The Australian Local Power Agency Bill 2021 will establish a new Commonwealth agency dedicated to these kinds of community energy projects in regional Australia. It will build on the successful model of ARENA, and people in the regions will be assured that the current renewables boom will deliver to them. This bill is key to regional development which aims to encourage economically disadvantaged communities to improve their economic, social, cultural and environmental wellbeing. ALPA, the Australian Local Power Agency, will provide technical and financial resources to communities through local community energy hubs, 50 of which will be established around Australia. Large concessional and underwriting schemes will also be available for eligible mid-scale projects, bringing down the cost of projects and the risks. So there are clear benefits. Unfortunately, in Australia, with traditional energy projects there's been a lack of emphasis on local jobs and procurement. The profits of renewable developments have been going to energy companies and not always enough to the communities. So we need to change that and ensure there is local skill development, and these proposals go to the heart of this problem.
The policy costs just $50 million to the budget bottom line per annum, but that figure does not reflect the huge economic benefits that will spread through the regions. In Victoria, we've seen similar projects deliver a 13-fold return on investment. The local jobs, energy independence, financial security through lower power bills, and engineering ingenuity are an opportunity multiplier in these communities. On jobs in particular—and we hear a lot of that in this place—we know that, for every $1.5 million invested in renewables, almost eight jobs are created, compared to only 2.6 jobs in old energy production like coal or gas. There is no doubt that the future for these communities is in renewables.
The beauty of these kinds of projects is that the business model can be tailored to suit the needs of the community. Multiple types of models can be implemented. For example, a community investment model, a co-investment model and a philanthropic model all are possible. The community could decide that they would like a portion of the profits to go towards a local charitable cause or provide power to a homeless shelter for free. The opportunities are endless. The community could, alternatively, choose to provide important grid-balancing services like frequency and voltage control and system inertia to the grid. It is entirely flexible.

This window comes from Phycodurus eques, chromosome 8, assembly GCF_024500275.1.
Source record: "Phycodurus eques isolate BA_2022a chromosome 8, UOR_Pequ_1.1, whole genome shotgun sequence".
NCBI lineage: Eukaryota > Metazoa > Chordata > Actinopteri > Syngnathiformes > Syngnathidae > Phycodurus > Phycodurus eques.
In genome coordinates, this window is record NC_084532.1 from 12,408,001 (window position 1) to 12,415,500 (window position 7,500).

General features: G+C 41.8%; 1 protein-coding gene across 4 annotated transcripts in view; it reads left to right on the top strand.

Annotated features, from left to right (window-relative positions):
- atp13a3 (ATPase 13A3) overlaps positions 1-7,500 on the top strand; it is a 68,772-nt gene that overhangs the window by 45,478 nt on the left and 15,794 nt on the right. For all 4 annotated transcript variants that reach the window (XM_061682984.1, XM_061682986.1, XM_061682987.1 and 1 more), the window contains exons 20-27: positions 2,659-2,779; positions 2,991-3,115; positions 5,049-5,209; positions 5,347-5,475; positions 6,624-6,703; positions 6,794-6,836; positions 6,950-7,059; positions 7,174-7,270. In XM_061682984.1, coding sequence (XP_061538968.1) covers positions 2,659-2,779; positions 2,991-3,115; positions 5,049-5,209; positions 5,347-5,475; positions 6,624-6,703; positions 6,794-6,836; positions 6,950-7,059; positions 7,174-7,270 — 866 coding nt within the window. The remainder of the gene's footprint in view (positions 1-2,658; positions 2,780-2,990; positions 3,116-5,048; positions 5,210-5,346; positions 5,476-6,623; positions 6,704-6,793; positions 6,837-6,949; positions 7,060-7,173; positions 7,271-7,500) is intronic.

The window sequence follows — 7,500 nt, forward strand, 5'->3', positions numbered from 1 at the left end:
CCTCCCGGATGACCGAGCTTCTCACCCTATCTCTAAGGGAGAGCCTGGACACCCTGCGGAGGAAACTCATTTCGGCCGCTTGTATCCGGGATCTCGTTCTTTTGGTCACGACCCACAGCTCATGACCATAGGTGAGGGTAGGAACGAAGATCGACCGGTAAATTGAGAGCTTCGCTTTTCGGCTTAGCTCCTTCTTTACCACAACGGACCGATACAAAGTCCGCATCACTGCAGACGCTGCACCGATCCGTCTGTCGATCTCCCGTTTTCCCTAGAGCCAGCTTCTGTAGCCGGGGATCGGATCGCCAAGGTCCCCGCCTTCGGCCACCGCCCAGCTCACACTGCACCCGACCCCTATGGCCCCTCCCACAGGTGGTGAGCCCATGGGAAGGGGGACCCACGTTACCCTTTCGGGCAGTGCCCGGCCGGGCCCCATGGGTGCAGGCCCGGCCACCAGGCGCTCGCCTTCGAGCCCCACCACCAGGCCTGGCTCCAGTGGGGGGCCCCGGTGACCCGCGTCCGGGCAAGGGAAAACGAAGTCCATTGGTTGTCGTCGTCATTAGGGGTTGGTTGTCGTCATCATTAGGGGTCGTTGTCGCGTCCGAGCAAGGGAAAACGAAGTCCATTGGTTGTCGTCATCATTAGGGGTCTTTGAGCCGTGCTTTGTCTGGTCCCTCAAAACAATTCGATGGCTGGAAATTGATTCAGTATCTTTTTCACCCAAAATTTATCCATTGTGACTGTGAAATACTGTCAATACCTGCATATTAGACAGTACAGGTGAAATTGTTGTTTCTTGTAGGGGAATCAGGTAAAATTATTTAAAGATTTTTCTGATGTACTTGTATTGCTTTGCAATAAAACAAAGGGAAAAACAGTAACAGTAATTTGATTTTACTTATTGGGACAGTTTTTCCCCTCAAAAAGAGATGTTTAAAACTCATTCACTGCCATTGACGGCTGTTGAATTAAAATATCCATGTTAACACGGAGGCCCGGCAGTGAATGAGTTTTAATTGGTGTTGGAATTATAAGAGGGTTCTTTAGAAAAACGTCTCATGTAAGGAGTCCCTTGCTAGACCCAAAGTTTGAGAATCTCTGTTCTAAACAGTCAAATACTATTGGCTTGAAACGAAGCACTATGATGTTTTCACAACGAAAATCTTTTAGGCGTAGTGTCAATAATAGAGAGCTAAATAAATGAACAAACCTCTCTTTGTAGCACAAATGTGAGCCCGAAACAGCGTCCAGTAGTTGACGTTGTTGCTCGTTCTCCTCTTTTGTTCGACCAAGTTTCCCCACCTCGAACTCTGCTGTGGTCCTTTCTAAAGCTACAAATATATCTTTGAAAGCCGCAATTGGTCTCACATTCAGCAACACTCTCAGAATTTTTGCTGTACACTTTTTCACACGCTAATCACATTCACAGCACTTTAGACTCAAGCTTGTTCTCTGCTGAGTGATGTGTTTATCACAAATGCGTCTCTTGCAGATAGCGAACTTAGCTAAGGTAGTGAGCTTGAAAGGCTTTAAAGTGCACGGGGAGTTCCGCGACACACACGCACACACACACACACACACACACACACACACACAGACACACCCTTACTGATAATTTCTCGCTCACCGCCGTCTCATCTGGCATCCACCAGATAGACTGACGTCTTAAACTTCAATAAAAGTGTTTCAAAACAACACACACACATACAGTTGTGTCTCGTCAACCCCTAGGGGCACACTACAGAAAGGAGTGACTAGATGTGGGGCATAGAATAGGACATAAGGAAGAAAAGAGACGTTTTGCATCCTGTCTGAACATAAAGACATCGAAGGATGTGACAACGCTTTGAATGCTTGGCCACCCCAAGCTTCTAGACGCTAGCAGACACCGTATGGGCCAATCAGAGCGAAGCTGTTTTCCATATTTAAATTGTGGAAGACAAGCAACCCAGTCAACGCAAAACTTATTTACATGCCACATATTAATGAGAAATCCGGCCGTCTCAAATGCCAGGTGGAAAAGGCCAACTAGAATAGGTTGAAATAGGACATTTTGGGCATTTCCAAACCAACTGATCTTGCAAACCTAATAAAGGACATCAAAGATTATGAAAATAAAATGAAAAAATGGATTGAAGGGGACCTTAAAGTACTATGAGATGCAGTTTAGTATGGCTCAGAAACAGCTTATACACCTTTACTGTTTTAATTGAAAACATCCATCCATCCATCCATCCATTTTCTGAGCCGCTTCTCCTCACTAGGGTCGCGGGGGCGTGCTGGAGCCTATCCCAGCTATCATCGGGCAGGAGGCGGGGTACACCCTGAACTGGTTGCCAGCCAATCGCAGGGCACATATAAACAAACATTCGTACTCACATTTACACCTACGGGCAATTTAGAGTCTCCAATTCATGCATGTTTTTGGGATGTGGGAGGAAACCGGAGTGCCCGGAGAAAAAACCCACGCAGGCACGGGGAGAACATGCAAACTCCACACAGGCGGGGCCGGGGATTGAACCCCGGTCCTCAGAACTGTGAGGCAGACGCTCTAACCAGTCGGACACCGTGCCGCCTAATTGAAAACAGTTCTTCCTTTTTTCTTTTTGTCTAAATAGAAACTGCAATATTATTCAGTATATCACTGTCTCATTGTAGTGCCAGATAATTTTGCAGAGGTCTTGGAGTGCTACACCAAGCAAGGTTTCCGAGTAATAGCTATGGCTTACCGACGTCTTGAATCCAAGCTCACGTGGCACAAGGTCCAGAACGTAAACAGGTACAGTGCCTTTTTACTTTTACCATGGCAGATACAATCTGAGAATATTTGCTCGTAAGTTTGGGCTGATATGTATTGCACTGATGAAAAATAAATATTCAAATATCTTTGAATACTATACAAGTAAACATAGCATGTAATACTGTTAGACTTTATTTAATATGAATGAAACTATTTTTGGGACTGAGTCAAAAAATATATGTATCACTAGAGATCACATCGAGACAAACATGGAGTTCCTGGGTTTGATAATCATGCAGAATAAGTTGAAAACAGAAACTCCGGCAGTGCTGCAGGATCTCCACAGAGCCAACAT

I presented the climate change bills to the parliament last November, and they've been widely endorsed across all sectors of our society. The bills seek to make regional development a core consideration of any emissions reductions and adaptation plans prepared by the government, and that will ensure the regions are included in any transition. I see the climate change bills working harmoniously with the Australian Local Power Agency in developing the regions. I see the agency enacting core parts of the plans required by the climate change bills. Alongside the CEFC and ARENA, ALPA will finance the future of our regional communities.
These bills put community at the heart of energy transition. They contain important provisions that will bring energy security and low-emissions, job-rich energy projects to the regions. The member for Indi and her community have shown remarkable vision and community spiritedness in bringing these bills to this place, and that's the note I would like to finish on. We hear many in this place talk about delivering opportunities for their communities, especially members of parliament who represent regional communities. But, if one really looks at it, there's always little that can really be said that actually gets delivered to the communities. Private members' bills like this show how it can be done. These are the solutions the government needs to pay attention to and enact into legislation. We have the solutions. We have the know-how. We now need the political will to be about putting in place solutions. I think the time for personal ambition is over when it comes to using energy policy, and a dysfunctional debate about the need to reduce emissions, for personal gain as opposed to focusing on the absolute national good of needing to embrace this transition. We need to be at the forefront and not behind it. It is happening. There is no debate over the fact that the world is transitioning to renewable energy, and there is a big question that must be asked of the Morrison government: are you going to be at the forefront of it and make sure that you are taking the opportunity and that Australians benefit and prosper for years and generations to come, or will we be playing catch-up because for too long personal ambition has stood in the way of good legislation? I commend these bills to the House.